The authors propose a strategy for observing and explaining workplace variance in categorically linked inequalities. Using Swedish economy-wide linked employer-employee panel data, the authors examine variation in workplace wageine qualities between native Swedes and non-Western immigrants. Consistent with relational inequality theory, the authors’ findings are that immigrant-native wage gaps vary dramatically across workplaces, even net of strong human capital controls. The authors also find that, net of observed and fixed-effect controls for individual traits, workplace immigrant-native wage gaps decline with increased workplace immigrant employment and managerial representation and increase when job segregation rises. These results are stronger in high-inequality workplaces and for white-collar employees: contexts in which one expects status-based claims on organizational resources, the central causal mechanism identified by relational inequality theory, to be stronger. The authors conclude that workplace variation in the non-Western immigrant-native wage gaps is contingent on organizational variation in the relative power of groups and the institutional context in which that power is exercised.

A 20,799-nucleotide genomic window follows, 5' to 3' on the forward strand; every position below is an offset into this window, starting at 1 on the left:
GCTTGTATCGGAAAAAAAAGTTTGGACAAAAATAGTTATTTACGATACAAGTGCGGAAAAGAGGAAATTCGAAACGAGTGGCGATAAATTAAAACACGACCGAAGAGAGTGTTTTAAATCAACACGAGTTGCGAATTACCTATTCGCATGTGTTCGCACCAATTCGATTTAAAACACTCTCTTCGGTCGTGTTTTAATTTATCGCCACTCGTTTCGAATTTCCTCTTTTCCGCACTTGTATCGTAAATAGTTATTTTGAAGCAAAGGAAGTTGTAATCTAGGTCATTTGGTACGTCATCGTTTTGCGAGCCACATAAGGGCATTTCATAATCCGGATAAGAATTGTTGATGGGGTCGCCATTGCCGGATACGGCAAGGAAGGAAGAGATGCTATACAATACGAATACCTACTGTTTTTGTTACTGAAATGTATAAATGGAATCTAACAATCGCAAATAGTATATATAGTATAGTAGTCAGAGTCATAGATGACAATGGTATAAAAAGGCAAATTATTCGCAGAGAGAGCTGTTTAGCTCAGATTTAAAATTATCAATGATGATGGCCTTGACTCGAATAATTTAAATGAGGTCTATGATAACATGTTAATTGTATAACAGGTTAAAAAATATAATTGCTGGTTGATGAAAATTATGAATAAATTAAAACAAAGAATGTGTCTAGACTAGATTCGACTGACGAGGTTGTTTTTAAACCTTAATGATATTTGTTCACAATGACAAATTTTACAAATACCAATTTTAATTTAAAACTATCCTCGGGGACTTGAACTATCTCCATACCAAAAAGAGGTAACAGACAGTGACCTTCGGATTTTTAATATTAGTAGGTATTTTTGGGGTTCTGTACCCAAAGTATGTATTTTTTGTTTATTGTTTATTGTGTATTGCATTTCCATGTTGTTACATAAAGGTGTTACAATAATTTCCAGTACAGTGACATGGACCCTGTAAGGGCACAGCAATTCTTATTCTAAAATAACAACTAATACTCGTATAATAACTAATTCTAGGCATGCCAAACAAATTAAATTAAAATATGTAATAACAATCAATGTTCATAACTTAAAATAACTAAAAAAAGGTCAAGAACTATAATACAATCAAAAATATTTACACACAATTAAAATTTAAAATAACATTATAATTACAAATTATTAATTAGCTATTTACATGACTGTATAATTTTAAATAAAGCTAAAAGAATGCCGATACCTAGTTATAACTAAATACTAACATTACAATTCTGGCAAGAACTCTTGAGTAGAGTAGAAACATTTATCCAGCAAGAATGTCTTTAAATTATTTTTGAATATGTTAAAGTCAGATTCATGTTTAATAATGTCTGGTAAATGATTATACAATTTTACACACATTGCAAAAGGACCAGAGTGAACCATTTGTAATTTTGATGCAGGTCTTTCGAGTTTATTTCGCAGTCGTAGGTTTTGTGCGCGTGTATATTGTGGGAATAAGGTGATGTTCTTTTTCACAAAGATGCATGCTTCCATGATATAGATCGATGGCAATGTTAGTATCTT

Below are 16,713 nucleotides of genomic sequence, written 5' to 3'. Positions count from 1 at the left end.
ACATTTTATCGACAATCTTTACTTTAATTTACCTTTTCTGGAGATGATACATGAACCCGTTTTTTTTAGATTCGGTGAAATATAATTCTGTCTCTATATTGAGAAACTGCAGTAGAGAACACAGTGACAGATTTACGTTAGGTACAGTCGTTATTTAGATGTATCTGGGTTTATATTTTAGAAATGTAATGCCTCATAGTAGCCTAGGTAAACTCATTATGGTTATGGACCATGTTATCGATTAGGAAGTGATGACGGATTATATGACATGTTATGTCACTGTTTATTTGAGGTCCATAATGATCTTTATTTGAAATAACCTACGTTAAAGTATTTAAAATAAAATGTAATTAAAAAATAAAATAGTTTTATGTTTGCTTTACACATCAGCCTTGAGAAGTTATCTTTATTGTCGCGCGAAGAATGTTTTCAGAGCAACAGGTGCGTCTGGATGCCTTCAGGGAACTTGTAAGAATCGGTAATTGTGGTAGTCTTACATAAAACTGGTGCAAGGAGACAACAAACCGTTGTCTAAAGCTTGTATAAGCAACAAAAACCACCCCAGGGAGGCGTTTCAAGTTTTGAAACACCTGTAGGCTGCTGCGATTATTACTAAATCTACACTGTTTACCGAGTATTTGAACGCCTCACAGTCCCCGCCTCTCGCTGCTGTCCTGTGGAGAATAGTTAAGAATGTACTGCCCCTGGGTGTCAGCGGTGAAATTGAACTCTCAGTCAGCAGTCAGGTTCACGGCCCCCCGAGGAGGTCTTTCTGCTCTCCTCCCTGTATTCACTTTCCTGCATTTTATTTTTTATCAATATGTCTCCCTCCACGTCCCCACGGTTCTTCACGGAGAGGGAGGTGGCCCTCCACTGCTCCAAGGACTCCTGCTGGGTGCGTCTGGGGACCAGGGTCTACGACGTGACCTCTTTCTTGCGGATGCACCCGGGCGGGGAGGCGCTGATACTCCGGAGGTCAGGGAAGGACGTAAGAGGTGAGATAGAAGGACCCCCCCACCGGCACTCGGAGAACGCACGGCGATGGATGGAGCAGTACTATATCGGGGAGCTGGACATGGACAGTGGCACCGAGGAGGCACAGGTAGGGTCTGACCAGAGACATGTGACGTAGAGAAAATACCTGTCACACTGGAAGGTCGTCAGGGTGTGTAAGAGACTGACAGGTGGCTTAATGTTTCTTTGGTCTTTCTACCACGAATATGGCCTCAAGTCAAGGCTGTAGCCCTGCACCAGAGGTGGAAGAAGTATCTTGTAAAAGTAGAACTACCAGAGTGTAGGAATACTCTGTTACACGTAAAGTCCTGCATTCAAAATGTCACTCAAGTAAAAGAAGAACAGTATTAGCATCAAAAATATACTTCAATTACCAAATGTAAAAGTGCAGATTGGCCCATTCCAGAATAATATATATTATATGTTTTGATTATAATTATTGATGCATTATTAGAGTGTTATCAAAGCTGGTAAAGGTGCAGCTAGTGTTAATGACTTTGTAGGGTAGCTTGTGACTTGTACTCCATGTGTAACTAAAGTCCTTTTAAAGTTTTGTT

ASJC Scopus subject areas
- Sociology and Political Science